Simplicity helps parsimony, but can complexity exist without purpose?

Why complexity?

We admire simplicity but are awed by complexity which achieves some particular purpose. In our universe we are surrounded by complexity. However, for any required level of complexity, we give great value to being as simple as possible. When two hydrogen atoms refuse to remain simply single, but pair to give a hydrogen molecule we have complexity. The apparent purpose is stability – a balance. Helium atoms, of course, are confirmed, stable bachelors. Complexity – it seems – always has purpose. Without a purpose complexity is pointless. Could it be that purpose is necessary for complexity? Can there be purpose without consciousness? Do the laws of nature have purpose? Whose purpose then?

Does the universe even care?


It is not a law of nature but the principle of parsimony (also called Ockham’s or Occam’s Razor) holds that of many possible explanations, the simplest, least energy-intensive explanation having the fewest assumptions, is most likely the correct one. William of Ockham (c.  1287–1347) advocated that when presented with competing hypotheses about the same prediction, one should select the solution with the fewest assumptions. The term razor refers to distinguishing between two hypotheses by successively “shaving away” unnecessary assumptions. Isaac Newton wrote, “We are to admit no more causes of natural things than such as are both true and sufficient to explain their appearances”. But the parsimony principle had been expressed even in antiquity. Long before Newton, Ptolemy (c. AD 90 – c. 168) stated, “We consider it a good principle to explain the phenomena by the simplest hypothesis possible.” In short, parsimony is about only what is necessary and no more than is sufficient.

Parsimony and simplicity and an absence of superfluity is given much value in many fields. Parsimony lies at the heart of minimalism in all fields. I associate parsimony with simplicity and simplicity with elegance. In language, I perceive elegance to lie in using as few words as are necessary and sufficient to convey a precise meaning. In philosophy and science, elegance lies in having as few assumptions as possible. Elegance in engineering constructs lies in using as few components as possible, consuming as little energy as possible, and in expending as little effort as feasible, to achieve a given function. As an engineering student, I learned to appreciate simplicity in complexity. My maths professor instilled in me the elegance associated with simplicity. With the study of machines and constructions I was fascinated by how creativity and purpose converted simple things to complex things. Elegance in engineering arose from having the greatest simplicity for any required complexity. It is not surprising therefore that I tend to see simplicity not only as a ground state of existence but also as the source of elegance.

(A word about entropy. From my thermodynamics professor I was introduced to entropy as the measure of that enthalpy that could not usefully produce work – the 2nd Law – and came to understand it as a quantification of the distance from equilibrium of an isolated system. The closer to equilibrium the less the work that can be extracted and the greater the entropy. Higher temperatures are thus further removed from equilibrium than lower temperatures. The heat death of the universe as an isolated system then represents that final equilibrium when nothing more can change and entropy will be at the highest level possible for our universe. I always felt it would have been easier to teach entropy from the end-state of final equilibrium as having the lowest negentropy. Any increase in complexity moves any system further away from the final equilibrium and is generally an indicator of lower, local entropy. However, my logic seems to become circular when attempting to relate simplicity and complexity in terms of entropy and I leave that for some later post).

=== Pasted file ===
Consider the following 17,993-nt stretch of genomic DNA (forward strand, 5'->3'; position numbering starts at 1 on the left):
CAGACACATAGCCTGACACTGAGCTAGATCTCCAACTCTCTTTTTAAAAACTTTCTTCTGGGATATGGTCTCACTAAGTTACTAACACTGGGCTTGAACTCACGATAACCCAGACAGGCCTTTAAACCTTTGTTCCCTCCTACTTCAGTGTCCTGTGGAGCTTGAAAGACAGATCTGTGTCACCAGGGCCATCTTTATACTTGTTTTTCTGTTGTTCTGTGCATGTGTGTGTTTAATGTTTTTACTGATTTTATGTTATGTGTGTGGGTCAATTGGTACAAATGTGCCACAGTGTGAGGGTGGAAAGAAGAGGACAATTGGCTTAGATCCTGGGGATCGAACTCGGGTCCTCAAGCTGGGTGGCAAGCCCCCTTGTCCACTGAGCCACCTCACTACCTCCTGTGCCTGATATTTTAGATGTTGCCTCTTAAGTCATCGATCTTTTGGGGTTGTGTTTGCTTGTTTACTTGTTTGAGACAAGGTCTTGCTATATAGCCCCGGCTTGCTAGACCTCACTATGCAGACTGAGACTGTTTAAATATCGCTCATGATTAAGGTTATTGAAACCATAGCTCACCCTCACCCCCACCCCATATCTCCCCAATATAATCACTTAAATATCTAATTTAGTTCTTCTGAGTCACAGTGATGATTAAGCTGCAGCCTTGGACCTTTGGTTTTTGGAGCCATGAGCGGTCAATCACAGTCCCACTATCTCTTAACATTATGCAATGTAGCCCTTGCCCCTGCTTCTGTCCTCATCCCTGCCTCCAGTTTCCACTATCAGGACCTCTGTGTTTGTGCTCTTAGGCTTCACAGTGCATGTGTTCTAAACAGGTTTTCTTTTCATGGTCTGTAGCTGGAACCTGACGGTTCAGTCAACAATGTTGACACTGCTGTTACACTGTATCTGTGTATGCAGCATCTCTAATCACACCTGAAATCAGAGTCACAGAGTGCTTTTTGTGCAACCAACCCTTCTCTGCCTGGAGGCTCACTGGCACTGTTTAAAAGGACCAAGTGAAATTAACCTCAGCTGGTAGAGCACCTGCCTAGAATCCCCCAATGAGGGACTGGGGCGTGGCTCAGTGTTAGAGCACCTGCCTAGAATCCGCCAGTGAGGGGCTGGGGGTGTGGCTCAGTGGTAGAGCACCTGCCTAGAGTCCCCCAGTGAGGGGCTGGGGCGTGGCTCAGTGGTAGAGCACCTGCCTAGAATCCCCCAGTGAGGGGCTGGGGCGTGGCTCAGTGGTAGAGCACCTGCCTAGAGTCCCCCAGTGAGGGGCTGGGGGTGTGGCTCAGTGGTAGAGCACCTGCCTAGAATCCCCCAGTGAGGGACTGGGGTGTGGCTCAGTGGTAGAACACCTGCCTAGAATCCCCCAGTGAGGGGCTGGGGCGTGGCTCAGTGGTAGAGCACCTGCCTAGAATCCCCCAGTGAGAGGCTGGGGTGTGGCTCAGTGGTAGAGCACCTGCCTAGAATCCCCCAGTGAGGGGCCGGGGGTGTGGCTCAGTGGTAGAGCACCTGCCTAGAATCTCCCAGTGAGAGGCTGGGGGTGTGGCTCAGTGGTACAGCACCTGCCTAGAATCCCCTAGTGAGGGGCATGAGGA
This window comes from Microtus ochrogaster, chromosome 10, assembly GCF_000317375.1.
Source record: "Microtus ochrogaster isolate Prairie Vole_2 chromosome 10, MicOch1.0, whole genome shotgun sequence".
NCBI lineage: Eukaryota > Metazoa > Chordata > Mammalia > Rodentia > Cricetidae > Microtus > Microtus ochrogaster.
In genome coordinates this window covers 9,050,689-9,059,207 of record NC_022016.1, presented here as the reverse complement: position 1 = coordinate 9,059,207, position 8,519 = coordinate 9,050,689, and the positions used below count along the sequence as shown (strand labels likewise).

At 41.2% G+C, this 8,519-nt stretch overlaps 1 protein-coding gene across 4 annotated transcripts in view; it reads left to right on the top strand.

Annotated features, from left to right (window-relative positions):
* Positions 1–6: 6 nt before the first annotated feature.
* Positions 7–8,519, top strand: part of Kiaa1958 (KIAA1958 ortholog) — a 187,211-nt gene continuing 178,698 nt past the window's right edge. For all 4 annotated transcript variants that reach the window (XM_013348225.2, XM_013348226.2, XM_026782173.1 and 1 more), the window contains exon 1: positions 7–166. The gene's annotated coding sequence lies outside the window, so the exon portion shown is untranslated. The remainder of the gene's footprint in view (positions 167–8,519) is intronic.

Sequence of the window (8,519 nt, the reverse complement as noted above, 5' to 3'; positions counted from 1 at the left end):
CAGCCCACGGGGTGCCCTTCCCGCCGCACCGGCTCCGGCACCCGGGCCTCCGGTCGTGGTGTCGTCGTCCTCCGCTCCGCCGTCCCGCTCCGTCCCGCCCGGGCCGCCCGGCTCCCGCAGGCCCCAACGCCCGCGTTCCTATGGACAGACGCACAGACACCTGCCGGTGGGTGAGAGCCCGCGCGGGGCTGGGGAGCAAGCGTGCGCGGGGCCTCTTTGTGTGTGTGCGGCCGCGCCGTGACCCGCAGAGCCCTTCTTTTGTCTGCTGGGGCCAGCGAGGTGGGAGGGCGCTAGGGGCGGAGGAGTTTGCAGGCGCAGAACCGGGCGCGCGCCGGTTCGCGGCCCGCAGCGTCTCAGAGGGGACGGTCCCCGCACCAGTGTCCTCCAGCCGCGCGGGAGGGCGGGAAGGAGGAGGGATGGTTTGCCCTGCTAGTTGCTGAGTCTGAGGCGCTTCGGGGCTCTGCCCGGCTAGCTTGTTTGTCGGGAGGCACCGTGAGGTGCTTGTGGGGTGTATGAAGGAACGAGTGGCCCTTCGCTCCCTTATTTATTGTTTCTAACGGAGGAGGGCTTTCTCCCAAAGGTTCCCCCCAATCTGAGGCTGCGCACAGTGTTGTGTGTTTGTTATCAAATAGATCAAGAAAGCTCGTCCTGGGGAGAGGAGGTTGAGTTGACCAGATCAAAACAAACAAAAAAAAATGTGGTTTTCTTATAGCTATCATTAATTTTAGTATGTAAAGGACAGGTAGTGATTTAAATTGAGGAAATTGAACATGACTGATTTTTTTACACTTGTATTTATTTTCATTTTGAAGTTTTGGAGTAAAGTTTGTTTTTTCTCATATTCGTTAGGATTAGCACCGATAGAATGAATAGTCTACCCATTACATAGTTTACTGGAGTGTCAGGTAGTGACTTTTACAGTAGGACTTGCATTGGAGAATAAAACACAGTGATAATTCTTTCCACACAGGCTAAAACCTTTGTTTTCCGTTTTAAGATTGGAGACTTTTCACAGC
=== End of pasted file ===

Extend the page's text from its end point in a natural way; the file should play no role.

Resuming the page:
Complexity is the attribute of a whole thing made up of interacting parts. The parts must be interacting for an assembly of parts to gain complexity. Any part of a whole, by definition, is a simpler thing than the whole thing, but may itself be complex and exhibit complexity in its own right. Whereas simple has many meanings (innocent, modest, humble, stupid, naive, fundamental, uncomplicated, ..), simplicity, in this context as opposed to complexity, is the quality of things having as few interacting parts as are necessary and sufficient. The simplest things of all have no component parts and are indivisible. In the material world, the ancients considered the simplest, fundamental elements, making up all matter, to be indivisible (earth, fire, water, air, aether). The Greeks developed this into the notion of fundamental atoms of matter. Nowadays we have the Standard Model where all matter is composed of 17 elementary particles. But most of these elementary particles cannot exist in isolation. Many, it is thought, only existed in the first few seconds after the Big Bang. For some reason or other (let us call it purpose) they assemble and interact in complex ways to create the matter and energy we more readily perceive.

The Conversation